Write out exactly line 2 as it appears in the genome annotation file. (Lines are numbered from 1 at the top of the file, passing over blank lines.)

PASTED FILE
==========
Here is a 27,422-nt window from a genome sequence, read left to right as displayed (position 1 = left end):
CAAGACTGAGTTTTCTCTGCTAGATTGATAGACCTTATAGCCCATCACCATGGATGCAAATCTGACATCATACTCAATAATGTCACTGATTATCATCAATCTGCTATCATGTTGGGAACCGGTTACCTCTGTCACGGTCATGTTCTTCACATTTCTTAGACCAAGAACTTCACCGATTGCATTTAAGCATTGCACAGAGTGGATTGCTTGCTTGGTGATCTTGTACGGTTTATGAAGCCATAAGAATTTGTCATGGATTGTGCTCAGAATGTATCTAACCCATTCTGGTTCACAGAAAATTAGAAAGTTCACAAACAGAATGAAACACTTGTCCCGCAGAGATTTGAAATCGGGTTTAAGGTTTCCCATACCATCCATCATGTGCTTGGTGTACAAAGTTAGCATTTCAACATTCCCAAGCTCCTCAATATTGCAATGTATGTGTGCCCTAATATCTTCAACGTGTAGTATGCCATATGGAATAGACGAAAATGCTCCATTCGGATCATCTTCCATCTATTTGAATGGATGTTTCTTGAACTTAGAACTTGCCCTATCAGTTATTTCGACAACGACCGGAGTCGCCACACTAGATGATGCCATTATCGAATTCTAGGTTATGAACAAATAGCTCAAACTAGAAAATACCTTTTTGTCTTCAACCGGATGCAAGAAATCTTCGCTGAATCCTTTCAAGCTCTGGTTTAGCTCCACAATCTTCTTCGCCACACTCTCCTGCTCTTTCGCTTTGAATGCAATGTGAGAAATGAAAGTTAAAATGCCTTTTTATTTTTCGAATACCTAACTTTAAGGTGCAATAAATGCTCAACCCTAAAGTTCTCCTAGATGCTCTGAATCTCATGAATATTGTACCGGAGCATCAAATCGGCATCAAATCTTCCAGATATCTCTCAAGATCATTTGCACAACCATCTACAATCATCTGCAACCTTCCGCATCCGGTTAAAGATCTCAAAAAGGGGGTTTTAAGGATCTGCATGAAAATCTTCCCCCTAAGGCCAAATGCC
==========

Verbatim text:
CAAGACTGAGTTTTCTCTGCTAGATTGATAGACCTTATAGCCCATCACCATGGATGCAAATCTGACATCATACTCAATAATGTCACTGATTATCATCAATCTGCTATCATGTTGGGAACCGGTTACCTCTGTCACGGTCATGTTCTTCACATTTCTTAGACCAAGAACTTCACCGATTGCATTTAAGCATTGCACAGAGTGGATTGCTTGCTTGGTGATCTTGTACGGTTTATGAAGCCATAAGAATTTGTCATGGATTGTGCTCAGAATGTATCTAACCCATTCTGGTTCACAGAAAATTAGAAAGTTCACAAACAGAATGAAACACTTGTCCCGCAGAGATTTGAAATCGGGTTTAAGGTTTCCCATACCATCCATCATGTGCTTGGTGTACAAAGTTAGCATTTCAACATTCCCAAGCTCCTCAATATTGCAATGTATGTGTGCCCTAATATCTTCAACGTGTAGTATGCCATATGGAATAGACGAAAATGCTCCATTCGGATCATCTTCCATCTATTTGAATGGATGTTTCTTGAACTTAGAACTTGCCCTATCAGTTATTTCGACAACGACCGGAGTCGCCACACTAGATGATGCCATTATCGAATTCTAGGTTATGAACAAATAGCTCAAACTAGAAAATACCTTTTTGTCTTCAACCGGATGCAAGAAATCTTCGCTGAATCCTTTCAAGCTCTGGTTTAGCTCCACAATCTTCTTCGCCACACTCTCCTGCTCTTTCGCTTTGAATGCAATGTGAGAAATGAAAGTTAAAATGCCTTTTTATTTTTCGAATACCTAACTTTAAGGTGCAATAAATGCTCAACCCTAAAGTTCTCCTAGATGCTCTGAATCTCATGAATATTGTACCGGAGCATCAAATCGGCATCAAATCTTCCAGATATCTCTCAAGATCATTTGCACAACCATCTACAATCATCTGCAACCTTCCGCATCCGGTTAAAGATCTCAAAAAGGGGGTTTTAAGGATCTGCATGAAAATCTTCCCCCTAAGGCCAAATGCC